We are very lucky that we had each other to fall back on when things became overwhelming and stressful. But it was also important to build a network of people that we trusted around us. Friends who could bring us up when we felt down. Having the support of our friends and family at home to be able to send a quick question to, or get random supporting thoughts from, was priceless.

What’s the best place you’ve ever traveled to?

It took a while to get there, but standing at 17,000 ft was pretty breathtaking (literally and figuratively). The Manaslu Circuit in the Himalayas took us to the top of Larkya La Pass. Days of uncertainty because of a storm and altitude sickness, made our final steps to the top all the more momentous. And the view and sense of accomplishment was like nothing we’d experienced before. Walking amongst the world’s giants on icy alien terrain, feeling the crunch of snow beneath our trudging feet, knowing that it was our own feet that brought us there, are memories we won’t forget.

Do you have a bucket list? Would you share with us a couple of things on that list?

We took up backpacking in the wilderness while we were abroad, so a lot of the places we want to visit, and things we want to do surround that. We’d like to hike in Patagonia, see the Northern Lights, camp in Alaska, ride the Trans-Siberian Railway, go on safari in Africa and visit Antarctica and New Zealand to name a few.

Do you watch TED Talks? What’s your favorite one?

We aren’t big TED watchers, but Josh’s favorite is probably “Why 30 is not the new 20” featuring clinical psychologist Meg Jay. Her talk describes meaningful ways to spend your time as a 20-something-year-old working professional. Her term ‘building identity capital’ certainly resonates with us as an interpretation of dedicating time in your life towards self-development. This is something that doesn’t exist much in our culture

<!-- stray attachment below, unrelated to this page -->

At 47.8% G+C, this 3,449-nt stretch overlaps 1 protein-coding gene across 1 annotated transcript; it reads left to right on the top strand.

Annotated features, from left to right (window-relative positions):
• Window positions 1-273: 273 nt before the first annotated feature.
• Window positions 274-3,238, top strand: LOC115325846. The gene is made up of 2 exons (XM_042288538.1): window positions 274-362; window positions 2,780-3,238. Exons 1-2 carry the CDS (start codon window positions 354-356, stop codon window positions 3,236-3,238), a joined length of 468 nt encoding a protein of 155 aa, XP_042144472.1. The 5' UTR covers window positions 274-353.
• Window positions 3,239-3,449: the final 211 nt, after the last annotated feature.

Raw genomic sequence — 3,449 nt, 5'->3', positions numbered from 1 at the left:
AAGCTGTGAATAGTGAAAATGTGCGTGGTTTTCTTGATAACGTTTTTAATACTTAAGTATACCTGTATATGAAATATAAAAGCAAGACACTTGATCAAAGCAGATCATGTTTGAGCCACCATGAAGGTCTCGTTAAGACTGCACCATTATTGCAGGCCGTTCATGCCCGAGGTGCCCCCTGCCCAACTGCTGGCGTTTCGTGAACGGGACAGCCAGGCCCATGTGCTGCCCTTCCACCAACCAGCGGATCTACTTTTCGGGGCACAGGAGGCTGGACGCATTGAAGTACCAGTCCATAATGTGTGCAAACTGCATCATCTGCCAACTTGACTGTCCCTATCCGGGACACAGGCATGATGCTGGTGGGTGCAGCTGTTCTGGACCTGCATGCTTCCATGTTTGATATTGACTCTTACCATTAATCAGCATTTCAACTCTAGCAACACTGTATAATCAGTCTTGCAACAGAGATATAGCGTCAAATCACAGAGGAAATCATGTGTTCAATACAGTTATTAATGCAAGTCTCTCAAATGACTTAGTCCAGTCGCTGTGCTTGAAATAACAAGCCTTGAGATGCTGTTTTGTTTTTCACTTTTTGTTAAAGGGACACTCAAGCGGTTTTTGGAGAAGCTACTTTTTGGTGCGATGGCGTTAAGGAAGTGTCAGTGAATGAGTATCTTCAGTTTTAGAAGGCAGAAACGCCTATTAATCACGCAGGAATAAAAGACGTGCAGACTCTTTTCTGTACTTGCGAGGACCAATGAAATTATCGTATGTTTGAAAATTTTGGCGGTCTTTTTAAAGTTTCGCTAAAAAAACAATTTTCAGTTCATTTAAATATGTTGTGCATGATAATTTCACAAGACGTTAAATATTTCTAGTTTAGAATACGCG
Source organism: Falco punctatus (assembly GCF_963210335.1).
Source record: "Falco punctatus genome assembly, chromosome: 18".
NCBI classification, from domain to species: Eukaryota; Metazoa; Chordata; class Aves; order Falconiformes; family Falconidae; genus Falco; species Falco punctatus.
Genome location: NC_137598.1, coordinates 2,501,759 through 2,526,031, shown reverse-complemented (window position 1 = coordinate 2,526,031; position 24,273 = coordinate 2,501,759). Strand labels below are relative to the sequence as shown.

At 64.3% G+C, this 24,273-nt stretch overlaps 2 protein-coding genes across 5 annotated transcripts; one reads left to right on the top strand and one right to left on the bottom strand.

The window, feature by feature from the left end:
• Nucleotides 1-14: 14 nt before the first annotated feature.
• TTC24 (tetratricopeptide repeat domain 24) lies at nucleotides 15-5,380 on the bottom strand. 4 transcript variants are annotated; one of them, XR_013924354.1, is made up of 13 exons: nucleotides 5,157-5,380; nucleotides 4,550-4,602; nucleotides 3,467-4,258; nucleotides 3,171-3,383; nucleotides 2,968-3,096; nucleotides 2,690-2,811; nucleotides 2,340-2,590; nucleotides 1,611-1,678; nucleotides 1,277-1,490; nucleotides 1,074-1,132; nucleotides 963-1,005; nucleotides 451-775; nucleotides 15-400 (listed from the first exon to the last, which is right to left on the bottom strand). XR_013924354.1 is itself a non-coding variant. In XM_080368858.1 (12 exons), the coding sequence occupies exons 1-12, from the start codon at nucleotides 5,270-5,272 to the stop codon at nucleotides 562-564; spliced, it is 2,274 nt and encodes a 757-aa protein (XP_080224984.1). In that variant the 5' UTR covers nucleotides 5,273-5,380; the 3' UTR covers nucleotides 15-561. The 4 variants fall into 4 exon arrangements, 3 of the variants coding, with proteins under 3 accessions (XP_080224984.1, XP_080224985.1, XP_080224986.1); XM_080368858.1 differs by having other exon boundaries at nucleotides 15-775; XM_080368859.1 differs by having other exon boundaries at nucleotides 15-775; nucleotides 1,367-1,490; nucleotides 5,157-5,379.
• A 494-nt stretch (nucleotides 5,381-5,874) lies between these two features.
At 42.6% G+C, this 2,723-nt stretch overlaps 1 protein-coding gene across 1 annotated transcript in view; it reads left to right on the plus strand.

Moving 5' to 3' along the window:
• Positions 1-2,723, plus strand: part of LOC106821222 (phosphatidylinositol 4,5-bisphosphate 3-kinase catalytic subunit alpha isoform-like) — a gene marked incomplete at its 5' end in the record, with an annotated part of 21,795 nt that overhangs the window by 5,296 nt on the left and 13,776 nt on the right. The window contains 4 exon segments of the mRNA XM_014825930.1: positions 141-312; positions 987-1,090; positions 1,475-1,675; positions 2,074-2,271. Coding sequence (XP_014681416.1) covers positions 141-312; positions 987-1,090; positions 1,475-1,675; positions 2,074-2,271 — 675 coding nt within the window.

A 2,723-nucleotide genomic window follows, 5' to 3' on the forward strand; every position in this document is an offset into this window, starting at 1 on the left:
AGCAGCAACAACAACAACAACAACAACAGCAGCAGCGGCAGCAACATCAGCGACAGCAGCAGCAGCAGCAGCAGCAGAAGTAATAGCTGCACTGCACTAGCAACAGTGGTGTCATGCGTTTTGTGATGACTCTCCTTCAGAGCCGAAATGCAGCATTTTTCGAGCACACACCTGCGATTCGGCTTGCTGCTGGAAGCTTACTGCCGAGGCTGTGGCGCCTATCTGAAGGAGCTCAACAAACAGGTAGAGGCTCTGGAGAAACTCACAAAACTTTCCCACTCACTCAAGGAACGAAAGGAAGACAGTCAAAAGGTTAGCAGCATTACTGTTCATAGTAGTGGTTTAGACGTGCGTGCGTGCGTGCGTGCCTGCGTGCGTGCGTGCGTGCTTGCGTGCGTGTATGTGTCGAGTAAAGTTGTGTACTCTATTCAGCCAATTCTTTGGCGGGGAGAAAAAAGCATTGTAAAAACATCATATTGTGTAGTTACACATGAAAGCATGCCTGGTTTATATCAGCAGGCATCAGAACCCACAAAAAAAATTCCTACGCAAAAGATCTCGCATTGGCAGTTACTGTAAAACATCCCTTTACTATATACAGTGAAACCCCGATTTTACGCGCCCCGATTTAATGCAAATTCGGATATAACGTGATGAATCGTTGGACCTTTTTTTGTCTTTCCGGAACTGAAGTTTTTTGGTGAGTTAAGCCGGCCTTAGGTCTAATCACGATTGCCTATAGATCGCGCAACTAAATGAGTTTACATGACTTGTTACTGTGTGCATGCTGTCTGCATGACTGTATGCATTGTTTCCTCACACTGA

What advice do you have for people who are considering moving abroad, but are feeling doubtful?

Before we left, a trip like ours seemed like this huge unattainable thing. Not only is everything about the act of leaving difficult (quitting jobs, selling/storing belongings, saying goodbye to loved ones) but what you’ll find when you get there is so unknown and indefinable. The questions that plagued us every time we thought about it had us tied up in knots. What will we do when we get there? Will we find jobs? Will we make friends? What if we hate it? Just the thought of packing for our trip made our brains explode.

But remember, every journey begins with just one step. You can’t lose yourself in the what-if’s and spiral out of control. Take it one step at a time. Some day you’ll look back and think how thankful you are that you pushed yourself out the door. And you’ll cherish each moment of that long winding journey.

A big thanks to Taemi and Josh for sharing your story with us today! If you want to read more about the adventures they’ve had and what’s up for them next, take a look at their blog


I moved from Seattle (USA) to Madrid, Spain in 2009 in order to work as an English teacher for a year. I soon discovered that when you accept the invitation to become a global nomad, life may take you in unexpected directions! This one year abroad turned into ten, and during that time I earned my master’s degree and PhD in Clinical & Health Psychology, lived in both Spain and the Netherlands, became fluent in Spanish, transitioned from an accidental to an intentional expat, and met my future husband, a fellow global nomad. I recently relocated back to Seattle and provide online coaching for global nomads, If you’re a global nomad yourself and want to be featured in a future interview, please get in touch!

Are you interested in working with me? You can learn more about my 1:1 coaching services HERE.

Or schedule your discovery call to meet me and decide if it would be a good fit to work together. Schedule HERE.